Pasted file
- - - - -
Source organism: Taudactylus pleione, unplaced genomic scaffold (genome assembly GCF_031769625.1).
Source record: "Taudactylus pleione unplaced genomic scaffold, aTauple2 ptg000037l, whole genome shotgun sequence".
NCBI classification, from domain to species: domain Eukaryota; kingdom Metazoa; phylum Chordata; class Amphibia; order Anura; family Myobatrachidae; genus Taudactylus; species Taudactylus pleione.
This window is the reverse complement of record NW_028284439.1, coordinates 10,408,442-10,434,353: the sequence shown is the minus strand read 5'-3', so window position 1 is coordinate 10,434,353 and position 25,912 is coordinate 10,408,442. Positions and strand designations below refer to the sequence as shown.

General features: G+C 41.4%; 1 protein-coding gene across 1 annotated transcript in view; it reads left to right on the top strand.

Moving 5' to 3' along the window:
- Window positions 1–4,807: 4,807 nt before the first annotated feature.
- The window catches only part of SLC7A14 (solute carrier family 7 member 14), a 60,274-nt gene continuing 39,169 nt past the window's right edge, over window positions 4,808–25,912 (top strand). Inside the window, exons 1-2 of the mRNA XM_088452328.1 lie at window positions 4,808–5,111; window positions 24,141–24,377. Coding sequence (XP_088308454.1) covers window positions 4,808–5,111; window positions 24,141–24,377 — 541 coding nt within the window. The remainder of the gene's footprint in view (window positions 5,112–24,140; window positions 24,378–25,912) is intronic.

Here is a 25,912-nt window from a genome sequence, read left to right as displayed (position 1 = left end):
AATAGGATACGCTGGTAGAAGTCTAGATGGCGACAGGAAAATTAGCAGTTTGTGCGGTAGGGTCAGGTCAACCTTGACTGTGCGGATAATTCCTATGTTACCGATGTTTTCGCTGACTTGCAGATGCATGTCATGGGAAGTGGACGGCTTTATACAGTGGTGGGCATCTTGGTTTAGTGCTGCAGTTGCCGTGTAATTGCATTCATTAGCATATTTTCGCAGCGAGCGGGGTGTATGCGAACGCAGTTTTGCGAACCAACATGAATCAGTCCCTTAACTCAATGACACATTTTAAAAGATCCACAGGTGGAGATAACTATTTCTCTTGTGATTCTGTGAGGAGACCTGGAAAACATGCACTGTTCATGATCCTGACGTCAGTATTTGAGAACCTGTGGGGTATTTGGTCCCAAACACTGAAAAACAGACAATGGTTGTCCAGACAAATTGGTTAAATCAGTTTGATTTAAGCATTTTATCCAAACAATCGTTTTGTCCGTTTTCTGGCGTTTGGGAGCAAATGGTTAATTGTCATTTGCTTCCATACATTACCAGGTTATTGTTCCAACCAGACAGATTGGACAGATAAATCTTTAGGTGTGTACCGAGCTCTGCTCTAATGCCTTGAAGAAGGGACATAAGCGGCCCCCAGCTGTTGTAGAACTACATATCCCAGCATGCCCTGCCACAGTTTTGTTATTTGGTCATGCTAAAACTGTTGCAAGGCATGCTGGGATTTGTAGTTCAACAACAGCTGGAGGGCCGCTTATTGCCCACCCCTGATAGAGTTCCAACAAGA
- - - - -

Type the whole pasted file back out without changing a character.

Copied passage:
Source organism: Taudactylus pleione, unplaced genomic scaffold (genome assembly GCF_031769625.1).
Source record: "Taudactylus pleione unplaced genomic scaffold, aTauple2 ptg000037l, whole genome shotgun sequence".
NCBI classification, from domain to species: domain Eukaryota; kingdom Metazoa; phylum Chordata; class Amphibia; order Anura; family Myobatrachidae; genus Taudactylus; species Taudactylus pleione.
This window is the reverse complement of record NW_028284439.1, coordinates 10,408,442-10,434,353: the sequence shown is the minus strand read 5'-3', so window position 1 is coordinate 10,434,353 and position 25,912 is coordinate 10,408,442. Positions and strand designations below refer to the sequence as shown.

General features: G+C 41.4%; 1 protein-coding gene across 1 annotated transcript in view; it reads left to right on the top strand.

Moving 5' to 3' along the window:
- Window positions 1–4,807: 4,807 nt before the first annotated feature.
- The window catches only part of SLC7A14 (solute carrier family 7 member 14), a 60,274-nt gene continuing 39,169 nt past the window's right edge, over window positions 4,808–25,912 (top strand). Inside the window, exons 1-2 of the mRNA XM_088452328.1 lie at window positions 4,808–5,111; window positions 24,141–24,377. Coding sequence (XP_088308454.1) covers window positions 4,808–5,111; window positions 24,141–24,377 — 541 coding nt within the window. The remainder of the gene's footprint in view (window positions 5,112–24,140; window positions 24,378–25,912) is intronic.

Here is a 25,912-nt window from a genome sequence, read left to right as displayed (position 1 = left end):
AATAGGATACGCTGGTAGAAGTCTAGATGGCGACAGGAAAATTAGCAGTTTGTGCGGTAGGGTCAGGTCAACCTTGACTGTGCGGATAATTCCTATGTTACCGATGTTTTCGCTGACTTGCAGATGCATGTCATGGGAAGTGGACGGCTTTATACAGTGGTGGGCATCTTGGTTTAGTGCTGCAGTTGCCGTGTAATTGCATTCATTAGCATATTTTCGCAGCGAGCGGGGTGTATGCGAACGCAGTTTTGCGAACCAACATGAATCAGTCCCTTAACTCAATGACACATTTTAAAAGATCCACAGGTGGAGATAACTATTTCTCTTGTGATTCTGTGAGGAGACCTGGAAAACATGCACTGTTCATGATCCTGACGTCAGTATTTGAGAACCTGTGGGGTATTTGGTCCCAAACACTGAAAAACAGACAATGGTTGTCCAGACAAATTGGTTAAATCAGTTTGATTTAAGCATTTTATCCAAACAATCGTTTTGTCCGTTTTCTGGCGTTTGGGAGCAAATGGTTAATTGTCATTTGCTTCCATACATTACCAGGTTATTGTTCCAACCAGACAGATTGGACAGATAAATCTTTAGGTGTGTACCGAGCTCTGCTCTAATGCCTTGAAGAAGGGACATAAGCGGCCCCCAGCTGTTGTAGAACTACATATCCCAGCATGCCCTGCCACAGTTTTGTTATTTGGTCATGCTAAAACTGTTGCAAGGCATGCTGGGATTTGTAGTTCAACAACAGCTGGAGGGCCGCTTATTGCCCACCCCTGATAGAGTTCCAACAAGA